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Mugabe Silent Over MDC Talks

President’s independence anniversary speech sidesteps negotiations with the opposition.
By Norman Chitapi
Those hoping for Zimbabwean President Robert Mugabe to shed light on the burning issue of talks between the ruling ZANU-PF and opposition Movement for Democratic Change, MDC, during his independence anniversary address this week were left disappointed.



Local observers and diplomats were looking for clarity from the Zimbabwean leader following dismissive comments in The Voice, the ZANU-PF mouthpiece, earlier this week, where the paper said no talks would take place until the MDC stopped acting like “puppets of the West”.



During his address to 40,000 people at the Rufaro stadium in Harare on April 20 to mark 27 years of independence, Mugabe made no mention of negotiations.



Nevertheless, he made clear his line of attack in any future talks, accusing MDC leader Morgan Tsvangirai of being under the influence of western leaders and describing the MDC protests last month as indicative of a new “militant criminal strain” in local politics, which he said would be dealt with firmly by the police.



Mugabe said although the whole of Africa had declared him duly elected in 2002, Tsvangirai had chosen to go along with the verdict of western leaders who said the election had been rigged, therefore challenging his legitimacy. This had led to the imposition of so-called targeted sanctions on Mugabe and senior members of his party and government.



“President Mugabe lives in a fool’s paradise,” quipped a western diplomat after the address, which saw Mugabe laying the blame for Zimbabwe’s economic woes at many doors save that of his government.



The diplomat said Mugabe was misinformed if he believed that targeted sanctions were the source of the country’s economic meltdown, “This is an economy that has been badly managed for a long time. The economic crisis in Zimbabwe began well before the MDC was formed. How then can he blame sanctions over his disputed re-election, when they were only imposed in 2002 and are directed at a few individuals?”



In vague acknowledgement of the failure of his land reform policy, which saw white farmers removed from their farms and replaced with ZANU-PF supporters, Mugabe did however warn that people resettled in the past seven years who did not become productive farmers would be kicked off the land.



To placate a restless civil service, Mugabe said government was providing subsidised transport and had set up a fund to build houses for government workers.



But he attributed the decline in the country’s once buoyant tourism industry to veld fires last year. And against widespread evidence that declining mineral production was caused by price distortions and a skewed exchange rate, Mugabe blamed the slump on smuggling of precious minerals “by some of our greedy people”.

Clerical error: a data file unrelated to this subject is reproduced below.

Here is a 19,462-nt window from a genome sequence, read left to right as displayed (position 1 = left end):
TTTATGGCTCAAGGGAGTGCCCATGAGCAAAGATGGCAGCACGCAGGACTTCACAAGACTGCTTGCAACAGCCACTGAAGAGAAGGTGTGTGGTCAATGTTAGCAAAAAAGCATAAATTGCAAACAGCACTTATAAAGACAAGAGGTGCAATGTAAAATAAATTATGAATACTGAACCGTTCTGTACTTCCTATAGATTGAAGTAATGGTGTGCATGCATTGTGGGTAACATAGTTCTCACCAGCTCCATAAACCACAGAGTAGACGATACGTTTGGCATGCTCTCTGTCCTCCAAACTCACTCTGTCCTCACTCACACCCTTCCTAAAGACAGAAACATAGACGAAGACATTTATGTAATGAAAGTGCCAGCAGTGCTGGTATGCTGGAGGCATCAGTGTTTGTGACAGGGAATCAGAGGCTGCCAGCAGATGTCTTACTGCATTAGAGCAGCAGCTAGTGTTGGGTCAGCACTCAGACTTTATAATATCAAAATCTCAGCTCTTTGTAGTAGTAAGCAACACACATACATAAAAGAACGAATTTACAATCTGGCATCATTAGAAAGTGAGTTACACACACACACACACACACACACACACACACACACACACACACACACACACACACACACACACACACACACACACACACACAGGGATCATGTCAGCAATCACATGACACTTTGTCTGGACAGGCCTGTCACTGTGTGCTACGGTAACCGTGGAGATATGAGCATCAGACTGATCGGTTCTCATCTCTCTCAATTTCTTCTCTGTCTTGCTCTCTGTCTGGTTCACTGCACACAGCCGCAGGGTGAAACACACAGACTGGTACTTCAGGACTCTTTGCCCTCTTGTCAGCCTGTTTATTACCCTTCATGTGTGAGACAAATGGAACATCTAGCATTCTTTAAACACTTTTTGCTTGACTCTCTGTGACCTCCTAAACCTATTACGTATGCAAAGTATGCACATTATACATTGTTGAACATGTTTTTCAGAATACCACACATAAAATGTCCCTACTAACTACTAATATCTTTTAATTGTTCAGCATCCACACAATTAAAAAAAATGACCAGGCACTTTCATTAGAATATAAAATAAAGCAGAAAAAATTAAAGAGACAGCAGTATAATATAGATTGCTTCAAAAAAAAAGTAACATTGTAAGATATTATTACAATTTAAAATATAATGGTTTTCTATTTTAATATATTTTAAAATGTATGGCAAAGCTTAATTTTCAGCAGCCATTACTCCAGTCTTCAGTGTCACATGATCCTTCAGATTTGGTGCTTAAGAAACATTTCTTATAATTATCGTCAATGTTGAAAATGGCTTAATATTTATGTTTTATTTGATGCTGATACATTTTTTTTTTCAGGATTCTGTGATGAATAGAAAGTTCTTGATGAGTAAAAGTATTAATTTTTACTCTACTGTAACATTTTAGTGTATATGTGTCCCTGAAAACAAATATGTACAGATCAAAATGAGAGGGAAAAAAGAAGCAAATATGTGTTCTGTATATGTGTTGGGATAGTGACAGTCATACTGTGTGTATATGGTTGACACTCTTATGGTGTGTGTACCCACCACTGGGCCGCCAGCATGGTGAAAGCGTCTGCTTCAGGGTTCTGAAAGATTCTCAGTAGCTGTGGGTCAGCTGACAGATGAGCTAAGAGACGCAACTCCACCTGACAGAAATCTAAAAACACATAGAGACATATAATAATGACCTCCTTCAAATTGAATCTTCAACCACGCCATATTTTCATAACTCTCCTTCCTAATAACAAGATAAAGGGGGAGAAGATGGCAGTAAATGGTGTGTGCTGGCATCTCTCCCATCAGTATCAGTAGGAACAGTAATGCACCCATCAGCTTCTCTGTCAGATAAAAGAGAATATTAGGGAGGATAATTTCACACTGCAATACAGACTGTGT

“Very soon we will catch up with you,” he warned. “How can you have a Benz for yourself, for your wife, for your child and for your nephew? Where did you get the money?”



In the past, these have remained empty threats. Critics blame the smuggling mainly on people in Mugabe’s inner circle and therefore expect no action.



Mugabe reiterated his desire for government to take a 51 per cent shareholding in foreign companies operating in Zimbabwe, a threat, which has stalled further investment in the mining sector in the past two years.



He blamed the country’s inflationary scourge on government opponents seeking to turn the people against the state. He said that retail and manufacturing sectors were hiking prices without any regard to cost factors “to cause disquiet across sectors of our society”.



Whether Mugabe’s ongoing discourse of blame will scupper any chances for talks between the ruling ZANU-PF and the MDC remains to be seen.

Commented a Harare-based analyst, “Mugabe wants Tsvangirai to recognise him as the legitimate president of the country. Once that happens there would be no need for western governments to maintain so-called targeted sanctions on Zimbabwe.”



The analyst believed that such a concession, though not inconceivable, would be hard to extract from the MDC as it was the “very foundation of its international lobby”.



He said the only way the MDC would make such a climb-down would be to extract reforms in the electoral system in readiness for next year’s election. “Time is not on their side and the MDC needs all the time it can get to prepare for the joint elections in 2008,” said the analyst. “They wouldn’t want to be bogged down in negotiations at the expense of a new constitution, voter registration and a level playing field.”



The diplomat said that mediation between ZANU-PF and the MDC by South African president Thabo Mbeki needed everybody’s support to succeed. “This is the best chance Zimbabwe has to get out of this quagmire. The leaders will need to approach the whole process with a positive attitude, otherwise it is doomed,” he said.



Norman Chitapi is the pseudonym of an IWPR journalist in Zimbabwe.

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